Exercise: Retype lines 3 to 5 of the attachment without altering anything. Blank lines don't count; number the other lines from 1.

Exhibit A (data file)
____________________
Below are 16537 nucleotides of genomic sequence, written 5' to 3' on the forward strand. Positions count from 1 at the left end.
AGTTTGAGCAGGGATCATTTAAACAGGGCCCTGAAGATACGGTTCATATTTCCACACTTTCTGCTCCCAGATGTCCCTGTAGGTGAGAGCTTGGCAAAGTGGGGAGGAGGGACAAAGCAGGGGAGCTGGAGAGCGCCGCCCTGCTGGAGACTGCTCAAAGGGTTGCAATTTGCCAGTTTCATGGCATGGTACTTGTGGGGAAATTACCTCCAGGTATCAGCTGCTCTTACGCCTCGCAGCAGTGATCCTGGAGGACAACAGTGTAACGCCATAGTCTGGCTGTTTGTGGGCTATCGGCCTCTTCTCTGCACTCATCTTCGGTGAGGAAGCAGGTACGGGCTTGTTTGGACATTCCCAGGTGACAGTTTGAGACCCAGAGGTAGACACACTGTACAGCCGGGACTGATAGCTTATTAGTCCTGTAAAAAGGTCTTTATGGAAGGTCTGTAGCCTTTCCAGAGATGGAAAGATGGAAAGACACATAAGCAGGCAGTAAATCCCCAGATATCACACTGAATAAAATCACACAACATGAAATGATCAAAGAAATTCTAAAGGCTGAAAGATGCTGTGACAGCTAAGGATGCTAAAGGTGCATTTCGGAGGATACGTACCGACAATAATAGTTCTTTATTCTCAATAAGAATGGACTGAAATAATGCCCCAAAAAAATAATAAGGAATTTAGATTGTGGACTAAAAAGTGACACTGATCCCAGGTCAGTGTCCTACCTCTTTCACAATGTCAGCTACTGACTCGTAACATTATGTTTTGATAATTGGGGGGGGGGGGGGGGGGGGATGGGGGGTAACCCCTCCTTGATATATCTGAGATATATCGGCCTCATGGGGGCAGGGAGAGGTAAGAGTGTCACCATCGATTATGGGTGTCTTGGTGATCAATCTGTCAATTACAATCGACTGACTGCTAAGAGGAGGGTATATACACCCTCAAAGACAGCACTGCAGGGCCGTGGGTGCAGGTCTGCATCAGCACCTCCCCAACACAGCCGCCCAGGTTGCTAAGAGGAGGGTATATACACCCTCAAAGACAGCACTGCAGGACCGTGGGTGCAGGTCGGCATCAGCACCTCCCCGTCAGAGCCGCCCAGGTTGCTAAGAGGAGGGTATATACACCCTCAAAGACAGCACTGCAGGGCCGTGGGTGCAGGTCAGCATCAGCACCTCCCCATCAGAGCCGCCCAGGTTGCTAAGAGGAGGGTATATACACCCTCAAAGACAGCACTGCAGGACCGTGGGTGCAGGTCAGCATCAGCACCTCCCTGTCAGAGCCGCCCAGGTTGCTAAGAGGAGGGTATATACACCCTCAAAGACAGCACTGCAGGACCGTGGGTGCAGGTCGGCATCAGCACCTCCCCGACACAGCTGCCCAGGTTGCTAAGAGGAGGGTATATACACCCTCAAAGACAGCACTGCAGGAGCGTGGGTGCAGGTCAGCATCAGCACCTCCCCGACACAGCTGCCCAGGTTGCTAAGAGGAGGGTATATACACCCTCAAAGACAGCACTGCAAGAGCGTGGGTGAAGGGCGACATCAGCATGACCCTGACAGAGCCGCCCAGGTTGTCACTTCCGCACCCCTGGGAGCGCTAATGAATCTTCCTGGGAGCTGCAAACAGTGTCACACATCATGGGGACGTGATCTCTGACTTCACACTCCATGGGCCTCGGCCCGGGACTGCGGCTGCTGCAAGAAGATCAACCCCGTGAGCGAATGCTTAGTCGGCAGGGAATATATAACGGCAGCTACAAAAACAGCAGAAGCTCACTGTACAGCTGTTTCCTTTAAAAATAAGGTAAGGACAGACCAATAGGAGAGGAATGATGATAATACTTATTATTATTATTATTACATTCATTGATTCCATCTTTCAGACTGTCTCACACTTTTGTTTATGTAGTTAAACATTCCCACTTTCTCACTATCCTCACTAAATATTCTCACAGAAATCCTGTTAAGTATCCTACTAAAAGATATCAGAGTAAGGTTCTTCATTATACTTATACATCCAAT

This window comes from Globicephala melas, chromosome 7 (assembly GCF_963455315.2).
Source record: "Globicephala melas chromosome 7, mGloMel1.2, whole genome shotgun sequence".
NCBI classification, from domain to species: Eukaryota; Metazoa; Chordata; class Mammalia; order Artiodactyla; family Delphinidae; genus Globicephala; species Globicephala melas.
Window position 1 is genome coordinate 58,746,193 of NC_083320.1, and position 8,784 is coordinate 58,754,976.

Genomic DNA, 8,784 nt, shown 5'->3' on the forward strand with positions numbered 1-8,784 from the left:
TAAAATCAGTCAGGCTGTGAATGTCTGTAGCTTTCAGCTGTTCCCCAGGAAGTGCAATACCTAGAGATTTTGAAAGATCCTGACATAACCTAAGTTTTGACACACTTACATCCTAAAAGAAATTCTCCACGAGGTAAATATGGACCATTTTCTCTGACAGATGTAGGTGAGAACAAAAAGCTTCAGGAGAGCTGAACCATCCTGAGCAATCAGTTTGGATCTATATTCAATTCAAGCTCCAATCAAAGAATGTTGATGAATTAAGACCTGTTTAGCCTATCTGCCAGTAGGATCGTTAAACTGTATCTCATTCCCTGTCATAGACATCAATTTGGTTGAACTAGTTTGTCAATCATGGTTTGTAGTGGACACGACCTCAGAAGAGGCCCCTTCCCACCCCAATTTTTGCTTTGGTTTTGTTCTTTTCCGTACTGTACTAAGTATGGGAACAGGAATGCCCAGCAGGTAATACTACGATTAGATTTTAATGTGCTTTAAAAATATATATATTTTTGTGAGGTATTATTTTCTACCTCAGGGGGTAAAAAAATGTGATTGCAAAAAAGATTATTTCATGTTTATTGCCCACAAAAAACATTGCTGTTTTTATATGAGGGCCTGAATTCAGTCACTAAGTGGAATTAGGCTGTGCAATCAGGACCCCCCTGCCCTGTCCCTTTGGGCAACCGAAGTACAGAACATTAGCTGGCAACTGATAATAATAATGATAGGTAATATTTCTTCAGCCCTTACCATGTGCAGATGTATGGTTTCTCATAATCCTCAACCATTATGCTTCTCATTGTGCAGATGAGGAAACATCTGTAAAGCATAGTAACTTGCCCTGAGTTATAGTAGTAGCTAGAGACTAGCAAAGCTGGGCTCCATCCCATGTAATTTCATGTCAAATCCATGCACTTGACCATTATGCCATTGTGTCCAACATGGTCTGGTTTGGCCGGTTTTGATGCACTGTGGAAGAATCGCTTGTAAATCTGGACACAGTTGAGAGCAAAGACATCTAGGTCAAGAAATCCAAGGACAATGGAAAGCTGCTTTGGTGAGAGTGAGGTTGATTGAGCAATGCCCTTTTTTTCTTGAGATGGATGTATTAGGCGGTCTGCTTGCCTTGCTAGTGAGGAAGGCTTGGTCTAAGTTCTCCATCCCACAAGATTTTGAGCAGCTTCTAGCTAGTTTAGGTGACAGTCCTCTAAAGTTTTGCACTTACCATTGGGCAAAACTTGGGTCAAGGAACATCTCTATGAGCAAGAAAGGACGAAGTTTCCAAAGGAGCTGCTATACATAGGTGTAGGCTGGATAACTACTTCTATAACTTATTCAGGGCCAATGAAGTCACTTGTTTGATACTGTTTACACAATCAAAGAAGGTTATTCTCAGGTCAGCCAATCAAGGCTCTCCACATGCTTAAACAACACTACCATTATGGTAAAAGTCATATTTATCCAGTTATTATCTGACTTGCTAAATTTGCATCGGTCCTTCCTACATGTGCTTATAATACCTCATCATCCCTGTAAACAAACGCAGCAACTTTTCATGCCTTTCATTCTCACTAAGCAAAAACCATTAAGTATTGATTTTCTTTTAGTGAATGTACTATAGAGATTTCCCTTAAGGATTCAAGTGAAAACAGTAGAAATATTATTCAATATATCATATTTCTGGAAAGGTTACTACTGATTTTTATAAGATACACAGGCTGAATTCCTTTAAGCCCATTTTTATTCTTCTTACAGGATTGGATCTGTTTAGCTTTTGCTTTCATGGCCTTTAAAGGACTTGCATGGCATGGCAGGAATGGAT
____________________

This window comes from Globicephala melas, chromosome 7 (assembly GCF_963455315.2).
Source record: "Globicephala melas chromosome 7, mGloMel1.2, whole genome shotgun sequence".
NCBI classification, from domain to species: Eukaryota; Metazoa; Chordata; class Mammalia; order Artiodactyla; family Delphinidae; genus Globicephala; species Globicephala melas.